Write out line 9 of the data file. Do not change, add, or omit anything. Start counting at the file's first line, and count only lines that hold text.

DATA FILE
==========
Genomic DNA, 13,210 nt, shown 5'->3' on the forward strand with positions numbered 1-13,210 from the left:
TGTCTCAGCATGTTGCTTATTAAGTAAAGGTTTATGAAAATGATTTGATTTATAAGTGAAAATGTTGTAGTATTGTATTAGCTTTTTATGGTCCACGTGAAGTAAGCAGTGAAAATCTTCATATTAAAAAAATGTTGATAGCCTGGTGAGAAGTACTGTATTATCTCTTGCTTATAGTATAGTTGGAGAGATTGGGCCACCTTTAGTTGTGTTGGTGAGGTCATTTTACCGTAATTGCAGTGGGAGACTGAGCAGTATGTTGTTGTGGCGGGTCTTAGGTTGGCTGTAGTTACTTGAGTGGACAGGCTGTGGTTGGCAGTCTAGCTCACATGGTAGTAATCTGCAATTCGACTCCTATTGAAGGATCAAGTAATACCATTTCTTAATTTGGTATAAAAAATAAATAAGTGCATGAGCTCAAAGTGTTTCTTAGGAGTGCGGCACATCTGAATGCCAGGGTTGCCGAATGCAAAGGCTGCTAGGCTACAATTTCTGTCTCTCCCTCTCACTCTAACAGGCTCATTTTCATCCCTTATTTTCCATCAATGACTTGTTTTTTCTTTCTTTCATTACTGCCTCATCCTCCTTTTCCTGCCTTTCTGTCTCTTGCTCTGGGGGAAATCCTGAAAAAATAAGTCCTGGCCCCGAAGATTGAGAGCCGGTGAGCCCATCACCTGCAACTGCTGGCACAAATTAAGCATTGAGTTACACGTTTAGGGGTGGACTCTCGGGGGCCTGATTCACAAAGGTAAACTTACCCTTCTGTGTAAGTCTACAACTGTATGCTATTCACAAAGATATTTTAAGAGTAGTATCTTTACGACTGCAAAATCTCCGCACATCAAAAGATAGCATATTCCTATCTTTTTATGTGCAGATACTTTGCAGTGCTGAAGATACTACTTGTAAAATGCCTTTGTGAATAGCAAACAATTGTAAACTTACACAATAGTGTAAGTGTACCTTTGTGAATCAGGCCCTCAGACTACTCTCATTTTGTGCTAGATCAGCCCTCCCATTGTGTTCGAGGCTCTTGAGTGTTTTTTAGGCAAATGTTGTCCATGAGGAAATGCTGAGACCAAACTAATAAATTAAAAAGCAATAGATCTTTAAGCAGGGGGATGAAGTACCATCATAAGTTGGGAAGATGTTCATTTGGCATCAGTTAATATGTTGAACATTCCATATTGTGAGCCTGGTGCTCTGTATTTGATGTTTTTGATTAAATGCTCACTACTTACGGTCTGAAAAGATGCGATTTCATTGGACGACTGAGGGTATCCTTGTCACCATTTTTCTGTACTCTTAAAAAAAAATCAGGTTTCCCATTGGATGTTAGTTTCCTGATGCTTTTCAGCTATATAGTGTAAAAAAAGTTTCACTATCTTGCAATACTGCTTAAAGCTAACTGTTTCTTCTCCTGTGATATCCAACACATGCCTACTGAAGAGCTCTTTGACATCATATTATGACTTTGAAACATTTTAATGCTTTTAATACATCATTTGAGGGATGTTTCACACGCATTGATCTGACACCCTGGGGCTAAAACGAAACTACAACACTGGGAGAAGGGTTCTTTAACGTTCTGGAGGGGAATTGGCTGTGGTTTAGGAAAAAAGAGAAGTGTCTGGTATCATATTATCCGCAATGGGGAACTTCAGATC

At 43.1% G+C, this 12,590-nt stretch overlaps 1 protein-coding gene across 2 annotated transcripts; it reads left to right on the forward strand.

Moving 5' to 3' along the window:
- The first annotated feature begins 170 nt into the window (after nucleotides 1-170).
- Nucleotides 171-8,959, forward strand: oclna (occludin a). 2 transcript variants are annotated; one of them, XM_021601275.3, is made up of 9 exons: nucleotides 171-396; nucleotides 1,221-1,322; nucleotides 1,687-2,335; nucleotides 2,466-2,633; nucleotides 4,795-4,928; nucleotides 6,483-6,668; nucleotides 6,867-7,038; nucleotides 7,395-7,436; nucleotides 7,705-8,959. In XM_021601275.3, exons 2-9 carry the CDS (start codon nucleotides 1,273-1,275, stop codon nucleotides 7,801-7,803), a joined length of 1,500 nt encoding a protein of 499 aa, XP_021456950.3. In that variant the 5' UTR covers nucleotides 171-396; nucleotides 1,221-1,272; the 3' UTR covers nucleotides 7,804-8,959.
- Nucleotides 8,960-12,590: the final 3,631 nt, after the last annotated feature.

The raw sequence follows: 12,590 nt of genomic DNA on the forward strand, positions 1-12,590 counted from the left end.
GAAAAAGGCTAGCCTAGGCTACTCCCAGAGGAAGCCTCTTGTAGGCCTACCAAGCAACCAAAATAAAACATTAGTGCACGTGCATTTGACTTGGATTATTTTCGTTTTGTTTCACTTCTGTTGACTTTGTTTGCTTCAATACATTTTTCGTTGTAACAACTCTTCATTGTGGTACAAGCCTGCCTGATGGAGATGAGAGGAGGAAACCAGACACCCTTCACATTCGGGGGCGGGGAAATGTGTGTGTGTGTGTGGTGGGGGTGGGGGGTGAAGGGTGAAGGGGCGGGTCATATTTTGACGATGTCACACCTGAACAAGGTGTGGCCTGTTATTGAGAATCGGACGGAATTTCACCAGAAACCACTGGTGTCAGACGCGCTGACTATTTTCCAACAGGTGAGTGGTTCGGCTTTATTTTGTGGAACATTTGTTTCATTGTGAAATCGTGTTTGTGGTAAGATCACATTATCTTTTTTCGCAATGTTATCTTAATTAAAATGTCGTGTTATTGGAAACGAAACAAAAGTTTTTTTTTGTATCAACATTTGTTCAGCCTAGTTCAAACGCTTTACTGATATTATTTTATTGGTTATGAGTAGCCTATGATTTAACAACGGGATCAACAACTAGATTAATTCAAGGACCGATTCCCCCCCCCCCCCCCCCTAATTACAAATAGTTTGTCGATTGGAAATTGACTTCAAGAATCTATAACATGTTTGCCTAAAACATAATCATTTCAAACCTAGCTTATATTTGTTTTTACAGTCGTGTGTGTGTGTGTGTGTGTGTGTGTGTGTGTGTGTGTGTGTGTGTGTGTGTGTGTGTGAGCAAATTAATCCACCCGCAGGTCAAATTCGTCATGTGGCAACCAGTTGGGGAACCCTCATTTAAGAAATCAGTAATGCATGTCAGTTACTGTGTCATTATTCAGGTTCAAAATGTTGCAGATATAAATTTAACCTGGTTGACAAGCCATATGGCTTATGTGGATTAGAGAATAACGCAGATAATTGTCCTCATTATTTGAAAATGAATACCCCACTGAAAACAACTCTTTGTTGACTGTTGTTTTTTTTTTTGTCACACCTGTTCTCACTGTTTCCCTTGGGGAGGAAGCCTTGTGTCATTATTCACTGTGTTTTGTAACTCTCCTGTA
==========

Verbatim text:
GAAAAAGGCTAGCCTAGGCTACTCCCAGAGGAAGCCTCTTGTAGGCCTACCAAGCAACCAAAATAAAACATTAGTGCACGTGCATTTGACTTGGATTATTTTCGTTTTGTTTCACTTCTGTTGACTTTGTTTGCTTCAATACATTTTTCGTTGTAACAACTCTTCATTGTGGTACAAGCCTGCCTGATGGAGATGAGAGGAGGAAACCAGACACCCTTCACATTCGGGGGCGGGGAAATGTGTGTGTGTGTGTGGTGGGGGTGGGGGGTGAAGGGTGAAGGGGCGGGTCATATTTTGACGATGTCACACCTGAACAAGGTGTGGCCTGTTATTGAGAATCGGACGGAATTTCACCAGAAACCACTGGTGTCAGACGCGCTGACTATTTTCCAACAGGTGAGTGGTTCGGCTTTATTTTGTGGAACATTTGTTTCATTGTGAAATCGTGTTTGTGGTAAGATCACATTATCTTTTTTCGCAATGTTATCTTAATTAAAATGTCGTGTTATTGGAAACGAAACAAAAGTTTTTTTTTGTATCAACATTTGTTCAGCCTAGTTCAAACGCTTTACTGATATTATTTTATTGGTTATGAGTAGCCTATGATTTAACAACGGGATCAACAACTAGATTAATTCAAGGACCGATTCCCCCCCCCCCCCCCCCTAATTACAAATAGTTTGTCGATTGGAAATTGACTTCAAGAATCTATAACATGTTTGCCTAAAACATAATCATTTCAAACCTAGCTTATATTTGTTTTTACAGTCGTGTGTGTGTGTGTGTGTGTGTGTGTGTGTGTGTGTGTGTGTGTGTGTGTGTGTGTGTGAGCAAATTAATCCACCCGCAGGTCAAATTCGTCATGTGGCAACCAGTTGGGGAACCCTCATTTAAGAAATCAGTAATGCATGTCAGTTACTGTGTCATTATTCAGGTTCAAAATGTTGCAGATATAAATTTAACCTGGTTGACAAGCCATATGGCTTATGTGGATTAGAGAATAACGCAGATAATTGTCCTCATTATTTGAAAATGAATACCCCACTGAAAACAACTCTTTGTTGACTGTTGTTTTTTTTTTTGTCACACCTGTTCTCACTGTTTCCCTTGGGGAGGAAGCCTTGTGTCATTATTCACTGTGTTTTGTAACTCTCCTGTA